DIESEL Oakland to Reopen September 1 as East Bay Booksellers

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    DIESEL, A Bookstore’s Oakland, California, location will reopen as East Bay Booksellers, a new general-interest bookstore, on Friday, September 1, under the ownership of former store manager Brad Johnson.

    East Bay logoWhile the store staff and the inventory won’t change in this new iteration, there will be different physical branding, including a new yellow color scheme. Johnson has been buying books for the store for a few years now, so the store’s personality is somewhat set in that regard, he said. At the same time, the store has also been tailoring its event schedule for Oakland, “so, in many respects, things will just be as they were, but it will be different because we’ll be answering as East Bay Booksellers,” said Johnson. The East Bay is a region of the San Francisco Bay Area, so the bookstore is named to reflect that love of place, said Johnson.

    Brad Johnson, owner of East Bay Booksellers
    Brad Johnson, former manager of DIESEL Oakland and owner of the new East Bay Booksellers

    Husband-and-wife team John Evans and Alison Reid founded DIESEL more than 25 years ago, and Johnson started working at the 2,300-square-foot DIESEL Oakland store four years ago. Before that he had been an aspiring academic but had worked at bookstores and libraries during graduate school; he recently documented his transition to a career in bookselling in a piece for LitHub,From the Seminary to the Bookstore.”

    Last November, Evans and Reid, who own two other DIESEL locations, in Santa Monica and Larkspur, came to Johnson with the proposition that he buy and run the Oakland store on his own. Johnson said he had never considered owning a bookstore himself, and certainly not in the Bay Area, due to the high rents.

    “I thought if I could raise the money to open, maybe it’s right; if I can’t, then DIESEL just keeps trucking along,” said Johnson. “And it worked! What we thought would be the most difficult or awkward part of this whole thing wasn’t: asking customers if they would like to support this transition that didn’t need to happen but was just something we wanted to do. And it didn’t take long to raise what I needed.”

    The primary means Johnson used to raise money was the microloans model created by Greenlight Bookstore in Brooklyn, which several other bookstores have also used. The model involves securing small loans, most around $1,000 or so, from customers and people in the neighborhood. About 50 people offered loans; the bulk of the money came in during November and December 2016. Johnson was able to raise about $150,000 through loans and then an additional $9,165 through an Indiegogo campaign, which he launched after the loan period ended and people requested a way to donate money online.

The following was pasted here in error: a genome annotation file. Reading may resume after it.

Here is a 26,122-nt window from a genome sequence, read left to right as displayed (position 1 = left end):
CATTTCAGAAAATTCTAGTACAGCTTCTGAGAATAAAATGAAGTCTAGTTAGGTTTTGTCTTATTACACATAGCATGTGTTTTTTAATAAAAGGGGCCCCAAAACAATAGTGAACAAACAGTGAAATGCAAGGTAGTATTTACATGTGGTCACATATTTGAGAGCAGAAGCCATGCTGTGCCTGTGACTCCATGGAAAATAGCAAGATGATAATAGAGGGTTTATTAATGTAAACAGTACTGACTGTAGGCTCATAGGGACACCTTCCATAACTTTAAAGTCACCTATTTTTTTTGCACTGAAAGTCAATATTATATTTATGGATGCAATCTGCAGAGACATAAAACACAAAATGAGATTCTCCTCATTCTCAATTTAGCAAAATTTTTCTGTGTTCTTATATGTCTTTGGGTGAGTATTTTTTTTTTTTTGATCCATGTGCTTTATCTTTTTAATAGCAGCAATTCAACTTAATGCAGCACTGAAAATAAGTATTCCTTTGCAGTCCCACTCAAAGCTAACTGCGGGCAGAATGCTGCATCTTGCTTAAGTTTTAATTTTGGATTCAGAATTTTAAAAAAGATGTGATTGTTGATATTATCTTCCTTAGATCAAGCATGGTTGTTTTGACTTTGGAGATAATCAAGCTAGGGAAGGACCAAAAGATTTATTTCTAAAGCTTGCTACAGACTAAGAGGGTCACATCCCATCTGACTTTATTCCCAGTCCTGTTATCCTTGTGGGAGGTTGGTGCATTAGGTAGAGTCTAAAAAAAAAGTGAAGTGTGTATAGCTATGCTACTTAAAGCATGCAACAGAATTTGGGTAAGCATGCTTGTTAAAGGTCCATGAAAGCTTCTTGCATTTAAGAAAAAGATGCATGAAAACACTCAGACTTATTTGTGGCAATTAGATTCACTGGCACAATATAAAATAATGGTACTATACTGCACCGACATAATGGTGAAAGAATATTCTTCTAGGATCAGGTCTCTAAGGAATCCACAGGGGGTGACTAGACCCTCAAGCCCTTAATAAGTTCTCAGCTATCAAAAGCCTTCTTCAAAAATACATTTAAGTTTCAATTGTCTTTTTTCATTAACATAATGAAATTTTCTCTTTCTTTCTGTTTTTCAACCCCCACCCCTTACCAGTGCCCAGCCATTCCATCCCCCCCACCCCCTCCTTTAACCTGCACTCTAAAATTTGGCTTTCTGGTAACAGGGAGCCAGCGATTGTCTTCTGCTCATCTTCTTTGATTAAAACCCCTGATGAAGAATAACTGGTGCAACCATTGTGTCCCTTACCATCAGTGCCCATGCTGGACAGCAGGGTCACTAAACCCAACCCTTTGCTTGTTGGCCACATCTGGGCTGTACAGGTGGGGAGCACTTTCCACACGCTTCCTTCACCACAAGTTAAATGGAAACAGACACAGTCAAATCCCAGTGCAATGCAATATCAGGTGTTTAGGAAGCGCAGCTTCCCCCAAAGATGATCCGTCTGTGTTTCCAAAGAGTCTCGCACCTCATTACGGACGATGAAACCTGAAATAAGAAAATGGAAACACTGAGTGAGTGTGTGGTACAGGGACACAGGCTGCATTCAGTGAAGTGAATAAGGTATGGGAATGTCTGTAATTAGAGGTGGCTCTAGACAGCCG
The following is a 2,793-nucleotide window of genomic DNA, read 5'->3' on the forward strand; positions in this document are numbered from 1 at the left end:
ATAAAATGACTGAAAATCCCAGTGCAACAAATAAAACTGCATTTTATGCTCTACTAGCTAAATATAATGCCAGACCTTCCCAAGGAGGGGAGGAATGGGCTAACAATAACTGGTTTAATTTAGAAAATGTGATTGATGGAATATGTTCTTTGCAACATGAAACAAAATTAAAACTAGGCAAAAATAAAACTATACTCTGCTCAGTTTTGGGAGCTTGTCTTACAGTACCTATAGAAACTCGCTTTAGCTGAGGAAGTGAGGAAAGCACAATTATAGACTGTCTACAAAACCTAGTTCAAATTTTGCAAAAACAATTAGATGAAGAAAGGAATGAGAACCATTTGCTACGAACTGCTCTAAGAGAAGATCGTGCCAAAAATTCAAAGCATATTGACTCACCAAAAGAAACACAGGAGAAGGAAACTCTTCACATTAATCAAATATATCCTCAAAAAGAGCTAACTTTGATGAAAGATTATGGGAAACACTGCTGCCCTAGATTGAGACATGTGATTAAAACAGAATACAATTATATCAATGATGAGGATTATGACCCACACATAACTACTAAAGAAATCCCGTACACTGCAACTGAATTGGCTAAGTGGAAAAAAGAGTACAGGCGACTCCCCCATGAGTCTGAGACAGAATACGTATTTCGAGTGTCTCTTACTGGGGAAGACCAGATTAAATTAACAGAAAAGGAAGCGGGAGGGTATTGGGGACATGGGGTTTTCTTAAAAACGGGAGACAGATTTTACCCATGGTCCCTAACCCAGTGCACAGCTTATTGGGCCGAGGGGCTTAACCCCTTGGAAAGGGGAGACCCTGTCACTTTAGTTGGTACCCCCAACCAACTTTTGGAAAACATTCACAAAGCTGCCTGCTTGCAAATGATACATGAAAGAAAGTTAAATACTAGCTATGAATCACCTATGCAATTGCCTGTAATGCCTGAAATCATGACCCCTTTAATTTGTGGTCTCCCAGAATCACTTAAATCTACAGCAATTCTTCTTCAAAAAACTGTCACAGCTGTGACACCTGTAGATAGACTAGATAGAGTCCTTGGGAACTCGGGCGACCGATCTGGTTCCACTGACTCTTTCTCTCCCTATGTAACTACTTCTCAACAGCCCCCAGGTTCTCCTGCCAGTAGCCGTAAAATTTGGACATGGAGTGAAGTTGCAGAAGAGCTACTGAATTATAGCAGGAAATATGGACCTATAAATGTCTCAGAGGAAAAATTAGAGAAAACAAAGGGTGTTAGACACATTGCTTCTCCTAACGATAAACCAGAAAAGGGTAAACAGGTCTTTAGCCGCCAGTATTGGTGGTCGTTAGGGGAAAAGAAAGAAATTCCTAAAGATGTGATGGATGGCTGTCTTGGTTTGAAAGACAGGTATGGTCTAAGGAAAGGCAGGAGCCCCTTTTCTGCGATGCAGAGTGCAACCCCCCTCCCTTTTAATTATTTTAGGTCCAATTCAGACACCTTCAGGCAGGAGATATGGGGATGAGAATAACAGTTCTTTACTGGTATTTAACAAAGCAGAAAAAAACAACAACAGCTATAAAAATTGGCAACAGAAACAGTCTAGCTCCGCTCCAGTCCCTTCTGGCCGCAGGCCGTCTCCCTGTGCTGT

“The loan part was so fun because it was in person. People would come in and I’d find out more about what they liked about the store, how long they had been shopping there,” said Johnson. “Some people had been customers since the doors opened, while some people were new to the area. They were just invested in local commerce, especially in a bookstore that they saw as more than any old shop, but as a place that actually trades in ideas and values.”

    The transition to East Bay Booksellers has been made as seamless as possible for the six other booksellers on staff as well as for the clientele, said Johnson, and the store will soon be selling books online via its own branded IndieCommerce site. Going forward, Johnson is thinking about creating a sort of “library of resistance” shelf. Although they are not a political bookstore, said Johnson, DIESEL’s (and soon East Bay’s) displays tend to reflect their values and commitments, which lean to the left.

    “I’m intrigued by the idea of having an evolving section of books that feed our sense of justice. Sometimes it may be as obvious as Rebecca Solnit’s Hope in the Darkness alongside other books about the [current political moment], but then there may also be books on mindfulness or children’s books that are against war or about empathy,” he said. “I don’t necessarily want it to be a hardcore ideological thing. I just like the idea of a pop-up section or shelf that from time to time is different when you come in.”

    Johnson is also looking forward to the centralization of the store’s event coordination, aided by on-staff bookseller and events guru Aaron Bady, who Johnson said has a talent for creating out-of-the-box promotional strategies. Starting next year, East Bay Booksellers will begin running creatively themed event series, sitting down as a staff and picking a set of themes for each six-month events season.

    “We want to attempt to create some narratives to our events, both what events we plan on having and what events we’ve had, which we will put into a year-end wrap-up of our event series,” Johnson said. Upcoming author events at East Bay Booksellers include appearances by Jesmyn Ward, Santiago Gamboa, and Daniel Handler.

    Johnson said East Bay Booksellers’ relationship with DIESEL’s owners, who live locally, will continue as long as the store exists, with each store exchanging counsel, advice, and friendship with one another.

    “There is this wonderful moment in bookselling right now, where you have these stalwart stores like DIESEL that have been guiding lights for a long time, figuring out ways of not just extending their own life, but also growing beyond themselves,” said Johnson. “The fact that I was able to raise this money and that others have been able to raise money for similar ventures really speaks to the general health of the industry. It makes me feel really optimistic.”